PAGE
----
#3 Practice the “100% Swap” Thought Experiment - Deepstash
#3 Practice the “100% Swap” Thought Experiment

#3 Practice the “100% Swap” Thought Experiment

Ask yourself:

“If I could swap my life completely for his/hers, including not just the good stuff, but all the bad things — would I?”

You don’t want someone else’s life. You just like fantasizing about it.

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MORE IDEAS FROM How to Overcome Jealousy in Life | mr-stingy

#4 Count Your Blessings

Jealousy comes from feelings of inadequacy. Remember, if we feel like we’re not enough — that’s when we start looking outside at other people.

Gratitude is such a powerful tool that lots of researchers have studied it and proven one thing: it just makes people happier.

So here’s a powerful exercise to do: every time you feel jealous, take out your phone and quickly note down three things you’re thankful for. Shift your focus away from the external, but look at what’s already good in your life.

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#2 Talk to Yourself

Whenever you feel like punching someone, it’s useful to take a deep breath, pause, and ask yourself the following questions:

  • What emotions am I feeling now? Is it anger? Is it hurt? Is it jealousy?
  • What were the triggers that caused this emotion?
  • What’s the real reason I feel so bad?

Detach yourself from the situation, and imagine you’re a neutral third party observing from the outside. Like an invisible angel, watching yourself and taking notes — trying to figure out why you do certain things

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James Altucher

“When you envy someone, you put a wall up between yourself and the things about that person you envy.

If they have a good job, there’s now a new wall between you and getting a good job. Why? Because you are programming yourself to dislike people who have good jobs.”.”

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Socrates

“The secret of happiness, you see, is not found in seeking more, but in developing the capacity to enjoy less.”

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#6 Talk It out — Get Support

We’re looking for here is someone who will listen and empathize with you. And then lend you some non-judgmental emotional support (plus a hug maybe?).

He/she doesn’t even need to give you advice on how to solve your problems. If it’s jealousy — technically, there’s no external problem to solve anyway.

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#1 Acknowledge Jealousy

“It is not greed that drives the world, but envy.

The first step to deal with an uncomfortable feeling is acceptance.

  • If you ever catch yourself feeling those burning envious feelings, say “I’m <your name here>, and I get jealous.”
  • But more crucially, also say: “But it’s okay to feel jealous. It’s only human. And here’s what I’m going to do about it.”

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#5 Reach out to the Object of Your Jealousy

Reach out to him/her and humbly ask to learn from them. And then, maybe we become friends. And eventually, the jealousy falls away to become something better — like respect.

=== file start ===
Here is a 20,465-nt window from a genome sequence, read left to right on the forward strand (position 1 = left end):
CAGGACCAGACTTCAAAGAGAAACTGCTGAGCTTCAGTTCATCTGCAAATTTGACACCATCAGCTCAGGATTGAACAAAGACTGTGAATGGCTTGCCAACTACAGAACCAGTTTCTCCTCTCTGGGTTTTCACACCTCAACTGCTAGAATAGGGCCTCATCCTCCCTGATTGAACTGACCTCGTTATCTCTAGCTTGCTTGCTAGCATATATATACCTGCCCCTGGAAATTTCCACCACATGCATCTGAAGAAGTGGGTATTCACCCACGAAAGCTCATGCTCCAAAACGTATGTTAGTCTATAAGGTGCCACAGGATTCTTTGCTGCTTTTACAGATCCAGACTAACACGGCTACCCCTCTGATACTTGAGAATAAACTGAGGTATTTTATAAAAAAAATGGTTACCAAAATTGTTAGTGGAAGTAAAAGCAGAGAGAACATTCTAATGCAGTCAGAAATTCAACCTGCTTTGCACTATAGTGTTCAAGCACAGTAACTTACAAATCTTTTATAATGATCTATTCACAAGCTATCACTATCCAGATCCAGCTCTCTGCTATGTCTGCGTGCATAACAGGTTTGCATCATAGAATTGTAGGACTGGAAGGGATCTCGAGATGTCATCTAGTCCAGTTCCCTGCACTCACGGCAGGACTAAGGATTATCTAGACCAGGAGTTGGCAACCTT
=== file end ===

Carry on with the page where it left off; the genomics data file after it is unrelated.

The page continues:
In this world of mistrust, it’s not isolation that will save us — it’s dialogue and empathy.

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#7 Overcome Insecurity — Build Your Self-Esteem
  1. Surround yourself with positive people, who will help build you up. 
  2. Become good at things that are important to you.
  3. Decide on your core values. And then make progress in that.

Loving yourself is the ultimate antidote for jealousy. Because then you realize that everything external you were looking for can actually be found within you.

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RELATED IDEA

Being Grateful For Your Job
  • In the 2020 debacle in terms of job and income loss, people who are employed feel a certain pressure to be grateful for it, and even have a measure of real gratitude. Many are thankful that they are still hired, still getting paid every month.
  • Jobs provided post-pandemic seem prized, with candidates in awe of the fact that they are being considered, shortlisted and interviewed, when jobs are so scarce.
  • While being grateful for what we have is a positive emotion with real benefits, there is a downside to this gratefulness, as it makes a person willing to endure unwelcome situations at work.

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A lot of people are experiencing unnecessary guilt right now, so you’re not alone if you can relate. Talking to friends and family members who understand can help.

If, despite your efforts, you’re still experiencing a lot of guilt or it’s interfering with your ability to function, consider seeking professional help. Guilt can be a symptom of depression, PTSD, or other mental health issues.

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Fear of abandonment

Some people will pursue multiple relationships simultaneously because of a fear of abandonment.

They want to have a backup relationship in case something goes wrong, but in doing so, they are putting their relationship at risk, living a lie, and not dealing with their fear of abandonment in a healthy way.

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